The first time I heard The Shepherd's Dog, I vomited into a hat. The record hasn't elicited this reaction since, but the incense-smoke sitars on the spiralling 'White Tooth Man' turned a hungover journey down the M1, all the spiteful juddering and furious pneumatic drills, into a kaleidoscopic netherworld that I couldn't swim up from. The album's technicolor overload caught me unawares, considering Iron and Wine's earlier modus operandi, dusty acoustic songs left largely unadorned. Three years after The Shepherd's Dog, auteur Sam Beam put out a boisterous, tetchy interpretation of 70s FM radio, whose blaring horns and four-minute outros ventured even further from 'Upward over the Mountain' than the album that preceded it. He's not a man to rest on his laurels, is what I'm saying.

On first listen, it's tempting to imagine that Beam's slowing down a little with fifth full-length Ghost on Ghost. Opener 'Caught In The Briars' has all the hallmarks of the friendlier songs on Kiss Each Other Clean – a warm mix, sonorous brass belches, Muscle Shoalsy 'ooh's. Beam prefaced Ghost on Ghost with a statement that attempted to distance the record from its two closest antecedents, saying that there was an 'anxious tension' to The Shepherd's Dog and Kiss Each Other Clean that he wanted to move away from. "Back alleys full of rain, and everything's shining," he sings on 'Caught In The Briars', and it's true, Ghost on Ghost sounds slicked, clean, uncluttered by the claustrophobic miasma of effects that hung over his last two efforts. Lead single 'Grace For Saints And Ramblers' is genuinely jaunty, has a bit of the Paul Simons in its popping bass and syncopated keys. Beam gets his smooth on for 'Desert Babbler' and 'New Mexico's No Breeze', which expertly channel Nixon-era Kurt Wagner and the Lambchop man's love of Memphis soul, lush strings. There's a song called 'Joy', fer Chrissakes, which if not exactly jubilant in tone, at least sounds cautiously optimistic. It's a wonderful tune, by the way, Beam eschewing his usual intoxicating rush of images for a poetic honesty that gets right to the core of the wobbles in a good relationship, all over a twinkling Rhodes, probably the nicest-sounding instrument in the world. I like it a lot, all the more so for Beam's refusal to ham up the sentiment, choosing to clock it in at under three minutes.

So all this white tooth happiness, this expansive warmth, it gets pretty boring, right? Perhaps in the hands of another, it would. But as we soon come to realise, Ghost on Ghost is rammed to the peeling rafters with the kind of vaguely unsettling creepiness that Beam began to flirt with on 'Peace Beneath the City' and perfected around 'Rabbit Will Run', the luxuriant paranoia that gave a sensitive bedroom folkie, that most bland of musical archetypes, such a deliciously unsettling edge. This time, instead of splattering filters over everything or chucking the contents of a school music cupboard at a song, Beam's using the power of jazz (yes, the power of jazz) and all her tributaries to commune with the far-out on Ghost on Ghost. Our first warning comes at the close of 'Caught In The Briars' straight-laced pop, which breaks down into a brief freakout at its close, drunken piano tumbling over what sounds like a shehnai. It's vaguely jarring, but you can chalk this up to anomaly. That is, until Beam mangles that soul imprint into something growling and obsessive for 'Low Light Buddy Of Mine', or the way 'Grass Widows' puts you in mind of some weird, druggy cocktail lounge where someone may or may not be having their toes broken in a back room, or how he manages to make a "quiet line of trees" sound like the scariest thing ever on the taut funk of 'Singers And The Endless Song'. It's 'Lovers Revolution' that tops them all, though, which creeps from gutter-jazz beginnings to an amphetamine-bop breakdown that bypasses brains and goes straight for the hips, a visceral danceability that Beam's barely even hinted at before. He's snarling and angry and bitter through the whole thing, too, and to hear this man of the gossamer whisper bare his teeth like this is completely thrilling. The only bad thing about 'Lovers Revolution' is that it turns closer 'Baby Centre Stage', a crying-lapsteel ballad just made for closing a record, into something unremarkable.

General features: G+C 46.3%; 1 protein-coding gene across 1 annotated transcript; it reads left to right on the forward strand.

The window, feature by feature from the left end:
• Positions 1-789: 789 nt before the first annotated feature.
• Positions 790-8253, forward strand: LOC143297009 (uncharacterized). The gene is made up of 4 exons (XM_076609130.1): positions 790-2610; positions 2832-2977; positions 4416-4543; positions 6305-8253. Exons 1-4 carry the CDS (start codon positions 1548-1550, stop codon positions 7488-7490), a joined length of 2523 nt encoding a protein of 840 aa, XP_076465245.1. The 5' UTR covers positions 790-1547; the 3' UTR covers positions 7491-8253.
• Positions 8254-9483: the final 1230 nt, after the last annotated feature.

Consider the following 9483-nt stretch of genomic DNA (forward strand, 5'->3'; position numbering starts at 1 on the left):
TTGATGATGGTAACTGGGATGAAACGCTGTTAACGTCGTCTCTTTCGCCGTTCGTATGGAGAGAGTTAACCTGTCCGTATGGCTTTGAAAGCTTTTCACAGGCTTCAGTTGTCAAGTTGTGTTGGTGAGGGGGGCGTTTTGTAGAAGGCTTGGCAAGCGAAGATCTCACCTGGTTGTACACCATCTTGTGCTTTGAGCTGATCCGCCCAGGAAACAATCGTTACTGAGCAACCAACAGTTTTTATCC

Ghost on Ghost is the sound of a man who's settled, but not complacent. The way 'Winter Prayers' is hidden in the record's hinterland at track nine feels deliberate, as though Beam's reminding us that he can still write something desolate and heartstopping with barely more than his guitar and voice, but that he'd never be so crass as to take the safe option. Ghost on Ghost can feel underwhelming at first, like it doesn't quite claw deep enough after the psychoactive mess of the past two Iron and Wine records, or the unspeakable closeness of Sam Beam's earlier work. But there's a buried edge here, there's rushing torrents of freaky imagery, there's opportunities to groove.

And, yes. The power of jazz.